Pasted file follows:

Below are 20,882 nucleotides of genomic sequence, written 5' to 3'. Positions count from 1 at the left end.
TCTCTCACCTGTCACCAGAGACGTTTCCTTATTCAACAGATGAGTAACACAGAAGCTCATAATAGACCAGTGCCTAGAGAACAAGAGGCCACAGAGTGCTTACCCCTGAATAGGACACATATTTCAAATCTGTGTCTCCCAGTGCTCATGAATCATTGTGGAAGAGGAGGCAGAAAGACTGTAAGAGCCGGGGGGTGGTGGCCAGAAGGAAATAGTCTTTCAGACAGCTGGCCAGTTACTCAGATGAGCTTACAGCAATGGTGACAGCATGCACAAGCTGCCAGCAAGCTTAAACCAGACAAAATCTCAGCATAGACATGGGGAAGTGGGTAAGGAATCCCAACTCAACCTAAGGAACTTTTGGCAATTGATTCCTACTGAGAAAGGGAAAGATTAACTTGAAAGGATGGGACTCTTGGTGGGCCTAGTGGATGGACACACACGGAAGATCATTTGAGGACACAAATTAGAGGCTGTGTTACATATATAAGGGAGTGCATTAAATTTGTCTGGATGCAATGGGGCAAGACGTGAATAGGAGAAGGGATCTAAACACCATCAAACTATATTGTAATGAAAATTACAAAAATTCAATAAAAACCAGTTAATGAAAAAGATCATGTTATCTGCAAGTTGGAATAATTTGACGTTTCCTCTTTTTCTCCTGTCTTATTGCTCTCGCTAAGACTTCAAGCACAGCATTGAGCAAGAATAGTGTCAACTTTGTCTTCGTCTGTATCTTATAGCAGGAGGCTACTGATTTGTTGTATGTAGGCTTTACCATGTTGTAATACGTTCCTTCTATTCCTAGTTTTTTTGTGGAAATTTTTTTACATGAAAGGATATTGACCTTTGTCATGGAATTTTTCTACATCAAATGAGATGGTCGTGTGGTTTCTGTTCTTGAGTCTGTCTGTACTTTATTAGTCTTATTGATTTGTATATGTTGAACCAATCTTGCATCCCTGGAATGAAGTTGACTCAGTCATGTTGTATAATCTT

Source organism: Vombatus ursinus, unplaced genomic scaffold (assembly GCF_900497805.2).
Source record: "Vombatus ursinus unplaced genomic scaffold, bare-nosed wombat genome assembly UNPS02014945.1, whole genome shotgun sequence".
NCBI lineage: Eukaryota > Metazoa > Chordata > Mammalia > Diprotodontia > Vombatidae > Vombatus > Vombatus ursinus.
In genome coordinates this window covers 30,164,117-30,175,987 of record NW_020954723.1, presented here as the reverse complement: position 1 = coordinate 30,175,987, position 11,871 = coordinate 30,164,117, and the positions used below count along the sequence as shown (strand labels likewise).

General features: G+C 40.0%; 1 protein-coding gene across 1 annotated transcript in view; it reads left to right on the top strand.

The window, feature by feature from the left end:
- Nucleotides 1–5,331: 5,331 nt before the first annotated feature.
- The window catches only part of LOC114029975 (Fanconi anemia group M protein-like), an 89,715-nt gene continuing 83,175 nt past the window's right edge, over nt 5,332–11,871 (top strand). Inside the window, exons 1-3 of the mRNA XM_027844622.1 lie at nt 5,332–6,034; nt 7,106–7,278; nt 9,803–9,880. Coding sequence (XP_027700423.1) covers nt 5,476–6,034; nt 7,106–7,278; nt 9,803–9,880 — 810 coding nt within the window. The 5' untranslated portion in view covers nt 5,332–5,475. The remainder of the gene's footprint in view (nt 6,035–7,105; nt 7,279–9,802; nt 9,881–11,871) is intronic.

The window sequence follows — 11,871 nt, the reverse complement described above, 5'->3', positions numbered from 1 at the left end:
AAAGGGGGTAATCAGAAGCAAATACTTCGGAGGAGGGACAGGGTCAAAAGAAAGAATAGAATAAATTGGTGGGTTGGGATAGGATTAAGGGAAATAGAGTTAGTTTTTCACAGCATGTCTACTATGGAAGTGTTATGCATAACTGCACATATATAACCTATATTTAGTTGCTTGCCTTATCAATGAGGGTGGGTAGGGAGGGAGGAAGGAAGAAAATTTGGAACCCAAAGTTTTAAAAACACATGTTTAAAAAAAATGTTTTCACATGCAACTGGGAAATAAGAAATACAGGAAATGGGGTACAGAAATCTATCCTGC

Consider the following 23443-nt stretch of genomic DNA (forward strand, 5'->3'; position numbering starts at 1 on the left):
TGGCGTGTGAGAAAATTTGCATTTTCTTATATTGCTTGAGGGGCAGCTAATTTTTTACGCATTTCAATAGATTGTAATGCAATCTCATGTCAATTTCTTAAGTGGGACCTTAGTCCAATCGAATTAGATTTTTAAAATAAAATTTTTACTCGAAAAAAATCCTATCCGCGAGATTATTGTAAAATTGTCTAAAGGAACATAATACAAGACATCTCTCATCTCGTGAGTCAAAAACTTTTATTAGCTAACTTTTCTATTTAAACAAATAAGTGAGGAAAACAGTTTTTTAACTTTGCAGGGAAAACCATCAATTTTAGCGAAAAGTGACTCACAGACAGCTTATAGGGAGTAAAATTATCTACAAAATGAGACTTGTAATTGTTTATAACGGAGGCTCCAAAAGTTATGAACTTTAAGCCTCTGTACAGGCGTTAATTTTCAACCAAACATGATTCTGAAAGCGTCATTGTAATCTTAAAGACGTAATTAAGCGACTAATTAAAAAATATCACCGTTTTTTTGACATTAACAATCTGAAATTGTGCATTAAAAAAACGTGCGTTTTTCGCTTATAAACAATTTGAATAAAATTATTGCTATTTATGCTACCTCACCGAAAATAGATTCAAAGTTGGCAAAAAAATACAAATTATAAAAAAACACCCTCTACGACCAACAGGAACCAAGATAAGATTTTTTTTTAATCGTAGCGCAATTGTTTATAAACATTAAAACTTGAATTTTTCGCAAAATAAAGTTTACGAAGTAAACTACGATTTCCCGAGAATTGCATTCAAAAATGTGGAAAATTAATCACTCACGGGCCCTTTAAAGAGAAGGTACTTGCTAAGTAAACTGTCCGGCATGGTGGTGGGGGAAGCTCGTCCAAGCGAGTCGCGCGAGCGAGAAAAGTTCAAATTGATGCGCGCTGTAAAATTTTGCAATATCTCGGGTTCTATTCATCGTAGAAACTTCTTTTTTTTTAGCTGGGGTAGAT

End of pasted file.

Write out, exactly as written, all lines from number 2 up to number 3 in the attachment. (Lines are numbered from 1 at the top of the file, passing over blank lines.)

TCTCTCACCTGTCACCAGAGACGTTTCCTTATTCAACAGATGAGTAACACAGAAGCTCATAATAGACCAGTGCCTAGAGAACAAGAGGCCACAGAGTGCTTACCCCTGAATAGGACACATATTTCAAATCTGTGTCTCCCAGTGCTCATGAATCATTGTGGAAGAGGAGGCAGAAAGACTGTAAGAGCCGGGGGGTGGTGGCCAGAAGGAAATAGTCTTTCAGACAGCTGGCCAGTTACTCAGATGAGCTTACAGCAATGGTGACAGCATGCACAAGCTGCCAGCAAGCTTAAACCAGACAAAATCTCAGCATAGACATGGGGAAGTGGGTAAGGAATCCCAACTCAACCTAAGGAACTTTTGGCAATTGATTCCTACTGAGAAAGGGAAAGATTAACTTGAAAGGATGGGACTCTTGGTGGGCCTAGTGGATGGACACACACGGAAGATCATTTGAGGACACAAATTAGAGGCTGTGTTACATATATAAGGGAGTGCATTAAATTTGTCTGGATGCAATGGGGCAAGACGTGAATAGGAGAAGGGATCTAAACACCATCAAACTATATTGTAATGAAAATTACAAAAATTCAATAAAAACCAGTTAATGAAAAAGATCATGTTATCTGCAAGTTGGAATAATTTGACGTTTCCTCTTTTTCTCCTGTCTTATTGCTCTCGCTAAGACTTCAAGCACAGCATTGAGCAAGAATAGTGTCAACTTTGTCTTCGTCTGTATCTTATAGCAGGAGGCTACTGATTTGTTGTATGTAGGCTTTACCATGTTGTAATACGTTCCTTCTATTCCTAGTTTTTTTGTGGAAATTTTTTTACATGAAAGGATATTGACCTTTGTCATGGAATTTTTCTACATCAAATGAGATGGTCGTGTGGTTTCTGTTCTTGAGTCTGTCTGTACTTTATTAGTCTTATTGATTTGTATATGTTGAACCAATCTTGCATCCCTGGAATGAAGTTGACTCAGTCATGTTGTATAATCTT

Source organism: Vombatus ursinus, unplaced genomic scaffold (assembly GCF_900497805.2).